If you were hoping drastic changes would hit the 2023 Nissan Altima, well, that’s a curious thing to stand on pins and needles for. Also, while there are a few mid-cycle changes meant to carry the Altima a few more years until its next full redesign, there aren’t any major mechanical upgrades. What changes have been made improve the sedan’s looks, its interior, and gives it some updated standard safety features. Nissan hasn’t mentioned any improvements in its handling with its AWD system and it’s lackluster CVT used in the 2.0 liter VC Turbo I-4.
While it is essentially the same Altima that has been around since 2019, the 2023 model does away with the nose’s chrome trim, adopting a new grille design on the SR model and Nissan’s new minimal logo. Gone is the chrome flying “V” as that is now all “black chrome” trim that contrasts against the body, grille, and ends where the lower headlights terminate. The side ducts have also changed, so what once looked like smalls opening are now larger and encompassed by more expansive black trim for a bolder look. Also missing from those lower ducts are any lights, including fog lights in the photos that Nissan sent us. The lack of this lower signal is reflected in a change to the headlights with a new bulb where only a reflector was and LED lights being standard, but the overall shape remains the same from 2021.
On the rear of the 2023 Altima not much has changed. The only thing missing is the “VC Turbo” badge that was found on the trunk of models equipped with that turbo engine, but overall, everything else is the same. Wheel sizes will also remain the same starting with a 16-inch steel wheel with a plastic cover and a P215/60R16 all-seasons all around on the 2.5 S. Stepping up to the 2.5 SV will get you a set of 17-inch wheels on P25/55R17 all-season tires. Finally, jumping into the 2.5 SR, 2.0 VC Turbo SR, or the 2.5 SL jumps you up into the 19-inch wheel with a 235/40R19 all-season tire. The wheel designs are also new for 2023 and each wheel is unique for the trim level, meaning there are now four different wheel designs overall for the Altima. Finally for the exterior, there will be two new colors joining in for customers to choose from: Gray Sky Pearl and Garnett Pearl Metallic along with a single panel moonroof option.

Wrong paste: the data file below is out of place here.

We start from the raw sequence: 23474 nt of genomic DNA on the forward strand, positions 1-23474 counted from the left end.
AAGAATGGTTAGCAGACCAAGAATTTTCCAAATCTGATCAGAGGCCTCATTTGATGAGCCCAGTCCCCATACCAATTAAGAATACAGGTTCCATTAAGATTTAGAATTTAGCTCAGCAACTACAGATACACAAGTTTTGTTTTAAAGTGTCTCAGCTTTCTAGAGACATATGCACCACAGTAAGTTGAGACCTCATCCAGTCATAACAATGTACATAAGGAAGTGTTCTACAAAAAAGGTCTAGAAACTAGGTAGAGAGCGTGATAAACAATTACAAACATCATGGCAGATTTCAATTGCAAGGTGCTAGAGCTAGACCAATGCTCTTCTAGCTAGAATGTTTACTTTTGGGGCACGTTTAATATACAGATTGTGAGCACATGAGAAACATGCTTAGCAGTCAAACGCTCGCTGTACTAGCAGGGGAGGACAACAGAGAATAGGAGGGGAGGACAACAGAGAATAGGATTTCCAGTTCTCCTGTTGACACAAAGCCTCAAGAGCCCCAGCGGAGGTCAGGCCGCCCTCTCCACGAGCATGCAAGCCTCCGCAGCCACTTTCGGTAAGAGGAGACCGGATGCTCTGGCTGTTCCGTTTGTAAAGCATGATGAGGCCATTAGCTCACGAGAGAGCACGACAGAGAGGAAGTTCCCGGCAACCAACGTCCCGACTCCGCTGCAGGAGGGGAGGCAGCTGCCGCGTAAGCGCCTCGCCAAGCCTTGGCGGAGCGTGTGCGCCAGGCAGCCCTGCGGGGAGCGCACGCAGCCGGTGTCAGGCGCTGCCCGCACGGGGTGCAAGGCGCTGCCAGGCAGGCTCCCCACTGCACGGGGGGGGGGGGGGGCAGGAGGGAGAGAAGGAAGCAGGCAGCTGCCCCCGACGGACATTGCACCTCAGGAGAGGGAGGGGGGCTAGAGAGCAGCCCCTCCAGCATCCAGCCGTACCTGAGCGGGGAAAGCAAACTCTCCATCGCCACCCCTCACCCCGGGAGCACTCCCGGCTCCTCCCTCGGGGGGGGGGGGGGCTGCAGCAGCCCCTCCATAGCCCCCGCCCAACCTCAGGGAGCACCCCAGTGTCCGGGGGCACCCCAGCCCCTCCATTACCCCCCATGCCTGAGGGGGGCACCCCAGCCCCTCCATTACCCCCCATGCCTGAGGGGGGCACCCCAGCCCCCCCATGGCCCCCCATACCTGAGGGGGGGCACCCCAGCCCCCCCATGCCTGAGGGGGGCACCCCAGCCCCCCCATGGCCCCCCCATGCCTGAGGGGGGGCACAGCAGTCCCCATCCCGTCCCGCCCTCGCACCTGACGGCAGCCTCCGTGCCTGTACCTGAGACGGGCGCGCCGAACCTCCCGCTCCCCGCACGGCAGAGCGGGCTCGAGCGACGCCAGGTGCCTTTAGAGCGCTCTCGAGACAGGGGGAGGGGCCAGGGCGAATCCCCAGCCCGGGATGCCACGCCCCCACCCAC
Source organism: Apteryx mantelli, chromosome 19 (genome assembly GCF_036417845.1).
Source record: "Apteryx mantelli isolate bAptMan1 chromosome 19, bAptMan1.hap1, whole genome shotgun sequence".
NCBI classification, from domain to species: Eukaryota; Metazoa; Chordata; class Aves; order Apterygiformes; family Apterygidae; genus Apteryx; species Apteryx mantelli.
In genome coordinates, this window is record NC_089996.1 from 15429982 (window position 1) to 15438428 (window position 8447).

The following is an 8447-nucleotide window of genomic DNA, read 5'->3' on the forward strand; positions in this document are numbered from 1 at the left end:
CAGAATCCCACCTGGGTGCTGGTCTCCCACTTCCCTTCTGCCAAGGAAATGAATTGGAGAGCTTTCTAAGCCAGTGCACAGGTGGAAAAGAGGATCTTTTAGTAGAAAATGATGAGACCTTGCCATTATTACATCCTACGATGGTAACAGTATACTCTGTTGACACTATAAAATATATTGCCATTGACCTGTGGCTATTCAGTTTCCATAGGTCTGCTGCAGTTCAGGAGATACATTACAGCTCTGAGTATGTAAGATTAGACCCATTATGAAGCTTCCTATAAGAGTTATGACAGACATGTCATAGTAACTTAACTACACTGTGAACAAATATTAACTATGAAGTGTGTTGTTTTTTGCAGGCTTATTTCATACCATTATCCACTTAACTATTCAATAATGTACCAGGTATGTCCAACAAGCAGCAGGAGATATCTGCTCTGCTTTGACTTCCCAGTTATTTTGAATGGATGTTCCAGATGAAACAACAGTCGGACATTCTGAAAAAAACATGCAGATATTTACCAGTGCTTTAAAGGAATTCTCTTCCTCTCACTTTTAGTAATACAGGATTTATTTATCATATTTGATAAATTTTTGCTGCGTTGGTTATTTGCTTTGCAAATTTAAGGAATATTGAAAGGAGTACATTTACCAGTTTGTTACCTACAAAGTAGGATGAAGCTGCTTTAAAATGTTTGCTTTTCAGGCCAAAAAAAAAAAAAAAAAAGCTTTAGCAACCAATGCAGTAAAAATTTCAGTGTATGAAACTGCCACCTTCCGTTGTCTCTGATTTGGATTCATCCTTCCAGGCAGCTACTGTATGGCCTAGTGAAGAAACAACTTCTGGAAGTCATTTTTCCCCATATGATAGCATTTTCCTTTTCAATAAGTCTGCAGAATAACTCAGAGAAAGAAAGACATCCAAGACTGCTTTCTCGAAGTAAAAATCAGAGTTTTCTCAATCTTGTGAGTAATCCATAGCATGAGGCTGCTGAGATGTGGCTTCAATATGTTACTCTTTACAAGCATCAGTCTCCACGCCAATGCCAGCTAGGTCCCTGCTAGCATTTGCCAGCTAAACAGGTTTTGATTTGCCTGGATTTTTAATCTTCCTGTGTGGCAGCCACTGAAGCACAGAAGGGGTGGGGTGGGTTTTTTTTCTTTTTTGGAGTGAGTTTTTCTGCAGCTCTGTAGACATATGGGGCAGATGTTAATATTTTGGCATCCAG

While the interior was hardly class-leading in the 2022 model, the 2023 version steps things up with a 12.3-inch touchscreen similar to the one used in the new Nissan Armada SUV. Underneath it and just forward of the shifter is an available wireless phone charging pad, which is also where the USB C, USB, and power outlets are located. Unfortunately, the 12.3-inch screen and the wireless charging are optional on the SV trim and only become standard when you jump up to the pricier SL and SR trims.
Another huge step forward is the inclusion of ProPilot Assist in the 2.5 SL and 2.0 SR VC Turbo trims, though it is not available on the 2.5 SR trim and is only an option on the 2.5 SV trim. We do have to point out, again, that adaptive cruise control and lane-keep assist features are standard on all trims of the Honda Accord, Toyota Camry, Subaru Legacy, Hyundai Sonata.
We now get to the power and drivetrains, which go unchanged for 2023. That lineup is topped by Nissan’s boundary-pushing 2.0-liter VC Turbo I-4, which delivers decent performance for a small-displacement four-cylinder engine while introducing a novel variable compression system to the market. Both it and the entry-level 2.5-liter I-4 are adequate engines, albeit hampered by their exclusive pairing with Nissan’s Xtronic continuously variable automatic transmission (CVT). In the 2022 Altima SR VC Turbo we last reviewed, it was the CVT that held us back from enjoying the experience. It was fun, quick, and handled very well on track and on the road, but the sluggish tuning of the CVT in conjunction with the variable compression and turbo boost mapping meant that power delivery is nonlinear and has a “rubber-band” effect where acceleration ramps up unnaturally.
Unless the programming between the engine and CVT has been drastically improved, we expect the experience to be to before. The same is likely true about the Altima’s “Intelligent AWD” on trims that have it. As before, it’s more of a traction enhancer for poor weather drives than a performance upgrade. The 2.5 SV, 2.5 SR, and 2.5 SL trims offer all-wheel drive as an option—a relative rarity in the midsize sedan segment—while the 2.5 S and the 2.0 SR VC Turbo don’t.
Overall, the Altima looks better in pictures, but on paper, it remains mostly the same. We’ll know more, including its pricing, when it gets closer to its on sale date in fall of 2022.
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